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Marshall County Restaurants Consider Staying Open In Defiance Of State Mandate

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This report may be updated.

Some Marshall County restaurants are considering remaining open for in-person dining, in defiance of Governor Andy Beshear’s order restricting operations of bars and restaurants to combat the commonwealth’s explosion of COVID-19 cases.

Popi’s, a recently remodeled restaurant in Draffenville, announced in a Facebook post Thursday they will not close their dining room to comply with the state mandate.

“Popi's has decided to remain open for business,” the post reads. “We are taking extra precautionary measures for sanitization as well as requiring everyone to wear face masks.”

In a Facebook comment on that post, the restaurant states the decision to remain open in defiance of Beshear’s order was “out of respect for our 50+ employees and for our community”.

Popi’s staff declined to provide an interview for this article. Other area restaurants are following the lead of Popi’s when it comes to closure decisions. Hutchens, a Benton barbeque restaurant, is waiting for more restaurants to make their decisions public before deciding on its own policy. Hutchens Co-Owner Janet Howard told WKMS she’ll close the dining room if similar restaurants in the area do the same.

“If everyone in the surrounding restaurants decides to stay open, we will join them,” Howard said. “If one or two is gonna stay open, then probably not.”

Howard said part of the decision hinges on the outcome of a conversation with county Judge/Executive Kevin Neal. She said she’s looking for information from Neal about the stipulations associated with keeping the restaurant open, and any potential consequences from violating Beshear’s order. WKMS reached out to Marshall County government leaders for comment, but no response has been received. This article will be updated if Neal or other government leaders respond.

Marshall County Health Department Director Billy Pitts said he’s still working to determine what authority his department has to enforce the executive order. He said he’s aware of the attempts by some restaurants to stay open, and reached out to attorneys at the state Cabinet for Health and Family Services for legal counsel.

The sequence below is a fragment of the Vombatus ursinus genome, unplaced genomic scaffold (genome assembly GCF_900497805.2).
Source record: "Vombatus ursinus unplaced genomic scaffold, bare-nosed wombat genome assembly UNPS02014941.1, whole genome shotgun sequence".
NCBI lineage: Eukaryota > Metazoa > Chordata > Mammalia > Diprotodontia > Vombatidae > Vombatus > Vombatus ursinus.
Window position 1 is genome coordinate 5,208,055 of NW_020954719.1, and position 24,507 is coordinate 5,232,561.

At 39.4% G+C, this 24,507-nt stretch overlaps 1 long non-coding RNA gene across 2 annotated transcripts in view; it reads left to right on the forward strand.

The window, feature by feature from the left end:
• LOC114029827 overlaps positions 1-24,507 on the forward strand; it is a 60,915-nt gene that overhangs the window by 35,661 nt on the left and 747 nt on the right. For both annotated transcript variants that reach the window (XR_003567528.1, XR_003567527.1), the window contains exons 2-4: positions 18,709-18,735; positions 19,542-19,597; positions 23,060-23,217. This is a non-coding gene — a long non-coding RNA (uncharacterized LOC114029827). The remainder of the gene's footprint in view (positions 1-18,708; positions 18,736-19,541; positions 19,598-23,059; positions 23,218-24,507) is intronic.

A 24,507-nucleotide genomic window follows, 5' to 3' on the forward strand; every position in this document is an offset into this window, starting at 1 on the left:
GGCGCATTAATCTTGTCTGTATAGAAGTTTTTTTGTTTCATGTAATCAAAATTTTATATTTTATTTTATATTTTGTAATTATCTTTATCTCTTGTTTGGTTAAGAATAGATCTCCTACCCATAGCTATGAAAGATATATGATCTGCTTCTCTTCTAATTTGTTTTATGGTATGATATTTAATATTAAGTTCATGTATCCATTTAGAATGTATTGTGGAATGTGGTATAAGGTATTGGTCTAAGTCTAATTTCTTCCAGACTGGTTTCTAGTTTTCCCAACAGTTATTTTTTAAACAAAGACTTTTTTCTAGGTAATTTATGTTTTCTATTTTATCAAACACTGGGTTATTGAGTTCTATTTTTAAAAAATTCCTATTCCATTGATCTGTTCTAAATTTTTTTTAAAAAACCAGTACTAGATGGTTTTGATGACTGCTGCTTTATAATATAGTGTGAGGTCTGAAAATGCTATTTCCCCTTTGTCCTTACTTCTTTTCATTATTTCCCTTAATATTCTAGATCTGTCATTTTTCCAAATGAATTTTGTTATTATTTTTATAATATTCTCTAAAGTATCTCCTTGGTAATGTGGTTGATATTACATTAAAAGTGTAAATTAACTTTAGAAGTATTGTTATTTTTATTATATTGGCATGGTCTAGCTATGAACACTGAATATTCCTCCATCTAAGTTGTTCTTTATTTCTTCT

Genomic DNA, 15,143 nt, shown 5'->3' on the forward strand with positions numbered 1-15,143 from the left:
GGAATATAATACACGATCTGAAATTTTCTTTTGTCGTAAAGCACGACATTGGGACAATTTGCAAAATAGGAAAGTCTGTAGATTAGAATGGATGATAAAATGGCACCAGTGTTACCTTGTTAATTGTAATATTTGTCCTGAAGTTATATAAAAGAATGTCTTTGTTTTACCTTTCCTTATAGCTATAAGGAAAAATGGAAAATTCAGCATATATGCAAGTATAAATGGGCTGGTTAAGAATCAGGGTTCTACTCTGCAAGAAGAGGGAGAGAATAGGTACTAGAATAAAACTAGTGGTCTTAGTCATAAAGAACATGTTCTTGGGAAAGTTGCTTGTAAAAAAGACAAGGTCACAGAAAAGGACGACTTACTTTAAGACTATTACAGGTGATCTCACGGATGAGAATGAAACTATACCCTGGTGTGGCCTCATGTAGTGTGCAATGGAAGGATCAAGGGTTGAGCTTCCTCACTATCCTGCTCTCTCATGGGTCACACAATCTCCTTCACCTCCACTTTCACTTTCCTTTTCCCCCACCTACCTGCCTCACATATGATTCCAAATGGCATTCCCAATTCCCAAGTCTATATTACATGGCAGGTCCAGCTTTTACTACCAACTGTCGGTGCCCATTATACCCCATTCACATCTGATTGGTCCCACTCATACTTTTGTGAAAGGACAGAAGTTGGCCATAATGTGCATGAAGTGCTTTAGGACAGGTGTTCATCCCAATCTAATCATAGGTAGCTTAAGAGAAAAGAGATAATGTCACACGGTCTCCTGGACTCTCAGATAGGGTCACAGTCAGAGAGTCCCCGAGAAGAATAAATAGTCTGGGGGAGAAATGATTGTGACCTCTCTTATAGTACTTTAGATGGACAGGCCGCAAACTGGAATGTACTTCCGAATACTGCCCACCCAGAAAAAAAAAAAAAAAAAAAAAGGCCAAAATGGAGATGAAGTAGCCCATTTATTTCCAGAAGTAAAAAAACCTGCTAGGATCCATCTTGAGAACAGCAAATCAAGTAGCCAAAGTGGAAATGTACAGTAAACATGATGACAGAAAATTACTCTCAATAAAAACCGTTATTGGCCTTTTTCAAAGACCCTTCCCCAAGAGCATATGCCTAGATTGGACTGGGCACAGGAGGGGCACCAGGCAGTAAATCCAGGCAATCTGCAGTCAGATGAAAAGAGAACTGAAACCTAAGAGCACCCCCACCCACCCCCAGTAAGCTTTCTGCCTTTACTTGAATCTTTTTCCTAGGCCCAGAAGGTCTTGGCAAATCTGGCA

“The official answer is we’re trying to figure it out as we go,” Pitts said.

A special-called meeting of the Marshall County Board of Health is scheduled for Saturday, November 21. The governor’s order is listed as a discussion item for the meeting.

Pitts said he had not yet spoken to Neal, but that Neal is a member of the Board of Health and will be involved in discussions on the matter.

WKMS also reached out to the governor’s office for clarification on the consequences of violating the executive order. This story will be updated with their response if one is provided.

When asked about enforcement of the executive order, Beshear in his Wednesday press conference on COVID-19 said the state would rely on county governments for help.
“We’re also going to be asking for our counties for assistance. Under Chapter 39A, they can enforce many of these parts of the executive order,” Beshear said. “Most of the groups that are impacted are licensed. And there will be issues with those licenses if they don’t follow these new rules and restrictions.”

Beshear added that restaurants and bars that don’t follow the order will be ineligible for the $40 million fund made available to businesses impacted by the restrictions. Chapter 39A of the Kentucky Revised Statutes pertains to emergency management and also details the emergency powers of local executives and the governor.

Dalton York is a Morning Edition host and reporter for WKYU in Bowling Green. He is a graduate of Murray State University, where he majored in History with a minor in Nonprofit Leadership Studies. While attending Murray State, he worked as a student reporter at WKMS. A native of Marshall County, he is a proud product of his tight-knit community.
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